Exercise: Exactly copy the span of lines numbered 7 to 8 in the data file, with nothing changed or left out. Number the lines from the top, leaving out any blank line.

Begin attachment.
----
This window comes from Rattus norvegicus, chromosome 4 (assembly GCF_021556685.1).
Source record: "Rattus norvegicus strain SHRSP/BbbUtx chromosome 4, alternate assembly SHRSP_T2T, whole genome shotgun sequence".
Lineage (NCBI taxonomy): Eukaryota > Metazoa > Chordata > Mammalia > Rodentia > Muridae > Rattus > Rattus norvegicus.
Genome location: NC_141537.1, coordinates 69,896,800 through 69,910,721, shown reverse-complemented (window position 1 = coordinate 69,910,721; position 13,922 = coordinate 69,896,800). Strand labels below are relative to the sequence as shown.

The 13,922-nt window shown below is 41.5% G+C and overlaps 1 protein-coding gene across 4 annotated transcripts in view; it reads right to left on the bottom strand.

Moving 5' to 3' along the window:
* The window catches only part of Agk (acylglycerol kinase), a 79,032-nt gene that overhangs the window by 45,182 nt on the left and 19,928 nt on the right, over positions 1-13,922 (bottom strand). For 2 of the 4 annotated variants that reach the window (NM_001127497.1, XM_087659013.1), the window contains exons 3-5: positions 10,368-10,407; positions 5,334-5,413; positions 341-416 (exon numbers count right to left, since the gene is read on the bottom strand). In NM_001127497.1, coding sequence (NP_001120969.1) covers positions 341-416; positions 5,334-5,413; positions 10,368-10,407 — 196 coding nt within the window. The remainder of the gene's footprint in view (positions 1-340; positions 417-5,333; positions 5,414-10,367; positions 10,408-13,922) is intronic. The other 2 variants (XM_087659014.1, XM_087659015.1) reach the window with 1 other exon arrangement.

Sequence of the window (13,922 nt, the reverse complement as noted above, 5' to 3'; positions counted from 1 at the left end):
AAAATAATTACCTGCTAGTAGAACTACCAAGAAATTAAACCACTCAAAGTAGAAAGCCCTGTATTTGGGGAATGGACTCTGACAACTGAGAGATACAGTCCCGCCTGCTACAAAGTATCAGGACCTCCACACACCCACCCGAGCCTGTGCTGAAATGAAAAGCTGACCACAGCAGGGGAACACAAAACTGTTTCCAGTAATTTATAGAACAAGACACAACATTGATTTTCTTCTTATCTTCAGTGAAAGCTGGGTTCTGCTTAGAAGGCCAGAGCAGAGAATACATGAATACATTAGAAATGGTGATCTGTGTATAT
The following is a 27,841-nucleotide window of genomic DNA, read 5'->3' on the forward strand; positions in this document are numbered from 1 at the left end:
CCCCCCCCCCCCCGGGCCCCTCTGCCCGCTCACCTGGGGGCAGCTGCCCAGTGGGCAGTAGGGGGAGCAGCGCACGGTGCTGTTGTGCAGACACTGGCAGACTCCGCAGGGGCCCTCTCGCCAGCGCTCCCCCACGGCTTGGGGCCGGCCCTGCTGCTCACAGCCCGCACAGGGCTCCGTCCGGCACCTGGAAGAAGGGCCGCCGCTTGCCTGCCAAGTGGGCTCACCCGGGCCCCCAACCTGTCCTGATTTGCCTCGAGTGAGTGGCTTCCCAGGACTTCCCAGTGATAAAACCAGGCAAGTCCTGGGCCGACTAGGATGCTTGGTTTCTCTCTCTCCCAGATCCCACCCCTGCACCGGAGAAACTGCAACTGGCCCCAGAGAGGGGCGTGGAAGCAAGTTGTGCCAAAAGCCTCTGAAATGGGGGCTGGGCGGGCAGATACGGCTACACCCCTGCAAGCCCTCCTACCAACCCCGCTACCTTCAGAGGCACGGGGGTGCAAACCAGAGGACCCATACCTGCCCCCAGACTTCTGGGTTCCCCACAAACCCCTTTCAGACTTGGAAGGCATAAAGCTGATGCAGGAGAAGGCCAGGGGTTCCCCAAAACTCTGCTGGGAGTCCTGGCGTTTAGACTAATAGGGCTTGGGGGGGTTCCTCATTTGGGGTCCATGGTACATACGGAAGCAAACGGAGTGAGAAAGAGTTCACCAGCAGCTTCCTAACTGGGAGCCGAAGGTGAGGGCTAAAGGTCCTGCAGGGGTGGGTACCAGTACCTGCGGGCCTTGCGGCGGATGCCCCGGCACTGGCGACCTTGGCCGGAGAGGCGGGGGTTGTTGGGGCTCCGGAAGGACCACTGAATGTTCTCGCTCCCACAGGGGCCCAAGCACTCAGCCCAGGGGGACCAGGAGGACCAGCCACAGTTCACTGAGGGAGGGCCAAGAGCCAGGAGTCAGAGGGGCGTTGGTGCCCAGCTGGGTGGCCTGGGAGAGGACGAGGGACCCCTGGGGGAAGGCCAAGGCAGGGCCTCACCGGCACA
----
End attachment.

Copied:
* The window catches only part of Agk (acylglycerol kinase), a 79,032-nt gene that overhangs the window by 45,182 nt on the left and 19,928 nt on the right, over positions 1-13,922 (bottom strand). For 2 of the 4 annotated variants that reach the window (NM_001127497.1, XM_087659013.1), the window contains exons 3-5: positions 10,368-10,407; positions 5,334-5,413; positions 341-416 (exon numbers count right to left, since the gene is read on the bottom strand). In NM_001127497.1, coding sequence (NP_001120969.1) covers positions 341-416; positions 5,334-5,413; positions 10,368-10,407 — 196 coding nt within the window. The remainder of the gene's footprint in view (positions 1-340; positions 417-5,333; positions 5,414-10,367; positions 10,408-13,922) is intronic. The other 2 variants (XM_087659014.1, XM_087659015.1) reach the window with 1 other exon arrangement.

Sequence of the window (13,922 nt, the reverse complement as noted above, 5' to 3'; positions counted from 1 at the left end):